New research indicates that you may share more than a friendship with people in your circle...you may actually share their DNA.
The findings claim that people often choose friends that are similar to them in genetics. So much so that sets of friends could pass genetically for their fourth cousins. In other words: people with the same great-great-great grandparents.
Scientists looked at 1,932 people, comparing unrelated friends to unrelated strangers. They found that friends shared about 1 percent of their genes, which is a percentage much higher than those shared with strangers.
Nicholas Christakis, a professor of sociology, evolutionary biology and medicine at Yale, told Reuters that scientists aren't totally sure why the findings are as such, but that "it could involve the workings of a postulated 'kin detection system' in humans.”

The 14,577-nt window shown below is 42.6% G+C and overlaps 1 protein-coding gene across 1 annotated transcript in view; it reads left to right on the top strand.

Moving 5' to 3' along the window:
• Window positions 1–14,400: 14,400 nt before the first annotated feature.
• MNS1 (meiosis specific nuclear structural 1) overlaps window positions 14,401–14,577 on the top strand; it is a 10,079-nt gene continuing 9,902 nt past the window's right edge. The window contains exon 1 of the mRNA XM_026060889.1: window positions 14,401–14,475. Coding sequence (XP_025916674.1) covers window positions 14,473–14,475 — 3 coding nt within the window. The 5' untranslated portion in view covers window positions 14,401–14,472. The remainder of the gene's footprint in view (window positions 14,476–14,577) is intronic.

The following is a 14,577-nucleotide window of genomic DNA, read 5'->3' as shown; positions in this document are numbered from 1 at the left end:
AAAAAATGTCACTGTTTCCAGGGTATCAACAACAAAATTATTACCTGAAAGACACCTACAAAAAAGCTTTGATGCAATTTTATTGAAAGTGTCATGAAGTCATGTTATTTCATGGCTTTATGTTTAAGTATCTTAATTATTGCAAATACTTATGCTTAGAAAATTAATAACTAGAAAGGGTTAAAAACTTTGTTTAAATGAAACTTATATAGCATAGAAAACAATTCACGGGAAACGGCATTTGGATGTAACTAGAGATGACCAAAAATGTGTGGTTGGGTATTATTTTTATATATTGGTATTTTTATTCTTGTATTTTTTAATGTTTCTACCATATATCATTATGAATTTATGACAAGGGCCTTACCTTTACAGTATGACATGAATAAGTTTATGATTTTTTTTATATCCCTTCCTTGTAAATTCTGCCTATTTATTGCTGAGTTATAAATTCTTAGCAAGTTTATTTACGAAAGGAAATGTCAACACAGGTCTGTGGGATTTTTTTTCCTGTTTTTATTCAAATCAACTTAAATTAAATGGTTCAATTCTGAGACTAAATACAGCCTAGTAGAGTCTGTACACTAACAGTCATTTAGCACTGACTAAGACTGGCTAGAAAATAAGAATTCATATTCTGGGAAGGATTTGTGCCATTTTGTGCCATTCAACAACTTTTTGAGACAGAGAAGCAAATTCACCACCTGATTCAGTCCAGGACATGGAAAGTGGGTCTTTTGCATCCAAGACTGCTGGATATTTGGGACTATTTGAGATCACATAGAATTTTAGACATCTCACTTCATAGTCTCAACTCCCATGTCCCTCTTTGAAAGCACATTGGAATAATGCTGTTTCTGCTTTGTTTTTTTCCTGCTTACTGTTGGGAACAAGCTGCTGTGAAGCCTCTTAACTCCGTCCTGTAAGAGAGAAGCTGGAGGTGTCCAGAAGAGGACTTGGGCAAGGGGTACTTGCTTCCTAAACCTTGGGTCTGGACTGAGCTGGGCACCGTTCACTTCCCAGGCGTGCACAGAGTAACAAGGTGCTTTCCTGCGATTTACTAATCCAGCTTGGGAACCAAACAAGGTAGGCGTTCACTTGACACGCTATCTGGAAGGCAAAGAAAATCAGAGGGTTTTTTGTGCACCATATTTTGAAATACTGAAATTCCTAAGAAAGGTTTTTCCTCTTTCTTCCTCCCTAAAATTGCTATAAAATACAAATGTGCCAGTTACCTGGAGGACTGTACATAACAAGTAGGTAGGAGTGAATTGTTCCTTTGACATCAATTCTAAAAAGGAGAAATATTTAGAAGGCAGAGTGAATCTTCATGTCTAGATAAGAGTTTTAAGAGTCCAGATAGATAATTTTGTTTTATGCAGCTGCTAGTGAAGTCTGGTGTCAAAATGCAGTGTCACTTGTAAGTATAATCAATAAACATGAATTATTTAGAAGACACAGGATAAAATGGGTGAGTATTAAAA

"Our fates depend not only on our own genes, but also on the genes of others around us, and in particular our friends,” he said.
The genes that lined up the most were olfactory genes, which deal with smell, while the genes that lined up the least were immune system genes. Researchers say they aren’t sure why that happened, but said that it made sense for friends to enjoy similar smells.
The study was published in the journal Proceedings of the National Academy of Sciences. In May, similar research found that people often choose their spouses with DNA similar to theirs.
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